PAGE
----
Speakeasy Flinders: Creative Readings

In the lead up to their final event of the year, Speakeasy’s president Amelia Hughes gives us a little insight into this student-led spoken word club.

Back in the 1920s, a speakeasy was an underground bar where its customers could ‘speak easy’ and freely in the times of tough prohibition laws without fear of being reported. The term has been re-appropriated, and now our speakeasy is a place where writers can read their creative works aloud without fear of ridicule.

In a city as small as Adelaide, Speakeasy is a great way to connect with other aspiring authors, especially when you’re young and maybe don’t know anyone else who writes. Small writing communities—such as ours at Speakeasy Flinders—can help encourage writers to take that final step to be published, and offer a network of support and people to bounce ideas off of. It’s also a lot of fun being able to talk about your own work with people who are interested in what you want to write, instead of a friend or family member and watching as their eyes slowly glaze over, their head nodding periodically.

A lot of what people choose to read at these events are short stories, segments from larger stories, or a few poems, but occasionally we have the chance to hear creative non-fiction, a scene from a play, or even a song.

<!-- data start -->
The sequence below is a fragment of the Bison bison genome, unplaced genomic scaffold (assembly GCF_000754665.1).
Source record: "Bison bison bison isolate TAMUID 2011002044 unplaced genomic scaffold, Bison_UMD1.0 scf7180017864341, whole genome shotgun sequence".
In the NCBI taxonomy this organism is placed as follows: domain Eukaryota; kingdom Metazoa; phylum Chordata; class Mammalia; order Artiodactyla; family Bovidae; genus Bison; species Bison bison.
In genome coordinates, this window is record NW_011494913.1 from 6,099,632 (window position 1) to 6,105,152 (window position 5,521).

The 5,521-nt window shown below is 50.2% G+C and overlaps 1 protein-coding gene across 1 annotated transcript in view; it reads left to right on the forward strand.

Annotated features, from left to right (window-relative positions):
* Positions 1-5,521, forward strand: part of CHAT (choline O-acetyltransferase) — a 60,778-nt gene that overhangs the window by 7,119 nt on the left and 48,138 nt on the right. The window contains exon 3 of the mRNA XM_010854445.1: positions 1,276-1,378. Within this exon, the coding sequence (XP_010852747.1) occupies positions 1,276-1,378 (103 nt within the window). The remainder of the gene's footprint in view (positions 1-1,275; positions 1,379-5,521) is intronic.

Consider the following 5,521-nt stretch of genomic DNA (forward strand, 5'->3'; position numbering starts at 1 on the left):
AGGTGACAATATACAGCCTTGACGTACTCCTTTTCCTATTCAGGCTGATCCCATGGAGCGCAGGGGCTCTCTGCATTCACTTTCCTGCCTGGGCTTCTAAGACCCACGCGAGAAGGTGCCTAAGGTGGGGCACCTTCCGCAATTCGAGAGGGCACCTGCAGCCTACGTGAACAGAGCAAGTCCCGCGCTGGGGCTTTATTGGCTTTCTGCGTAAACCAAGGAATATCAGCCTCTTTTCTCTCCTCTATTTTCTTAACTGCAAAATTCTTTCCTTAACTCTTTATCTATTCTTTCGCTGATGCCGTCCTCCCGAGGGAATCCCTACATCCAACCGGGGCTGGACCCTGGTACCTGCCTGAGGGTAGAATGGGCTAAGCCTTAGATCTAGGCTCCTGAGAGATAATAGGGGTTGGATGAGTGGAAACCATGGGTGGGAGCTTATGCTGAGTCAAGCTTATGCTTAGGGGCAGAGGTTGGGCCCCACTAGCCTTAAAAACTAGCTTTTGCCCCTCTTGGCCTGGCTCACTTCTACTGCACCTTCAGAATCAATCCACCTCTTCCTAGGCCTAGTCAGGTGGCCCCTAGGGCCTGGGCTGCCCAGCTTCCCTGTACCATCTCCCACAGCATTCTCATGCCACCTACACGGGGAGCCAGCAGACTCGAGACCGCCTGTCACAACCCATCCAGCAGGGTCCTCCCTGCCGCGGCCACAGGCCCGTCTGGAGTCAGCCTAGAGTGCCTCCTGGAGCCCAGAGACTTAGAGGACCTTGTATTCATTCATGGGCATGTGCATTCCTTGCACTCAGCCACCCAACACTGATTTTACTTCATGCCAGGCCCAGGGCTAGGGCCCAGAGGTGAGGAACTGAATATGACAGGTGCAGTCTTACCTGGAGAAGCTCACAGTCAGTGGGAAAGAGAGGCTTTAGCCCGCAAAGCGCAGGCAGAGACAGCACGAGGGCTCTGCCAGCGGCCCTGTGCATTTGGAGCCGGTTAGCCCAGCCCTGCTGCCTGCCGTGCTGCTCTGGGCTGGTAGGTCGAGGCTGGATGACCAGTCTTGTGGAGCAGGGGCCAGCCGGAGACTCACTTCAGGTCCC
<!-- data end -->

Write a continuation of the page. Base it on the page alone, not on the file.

We also produce a couple of zines each year. A zine is a type of hand-made portfolio crossed with a scrapbook, usually made by artists who want to creatively display a selection of their works. Our zine feature a collection of short stories, poems, flash fiction and even a bit of art, mostly submitted by the students of Flinders University. Many of those who submit also participate in the Speakeasy reading events, having the chance to share their work both verbally and on paper. We sell our zines at our event for only a few dollars, and the profits help us continue as a club.

At our events at The Wheaty we like to feature a prominent writer from the Adelaide community. Taking our stage for the final event of 2017 is Mark Tripodi, a playwright whose play, Anteworld, featured at the Adelaide Fringe in early 2017. Hearing established writers at a small event like ours shows the aspiring creative minds of Adelaide that anything is possible.

Our final event for the year is on the 22nd of November at The Wheatsheaf Hotel. Doors open at 6.30pm for a 7pm start. Gold coin entry. We will also be selling the ninth volume of our beloved Speakeasy zine, fresh off the press.

Words by Amelia Hughes


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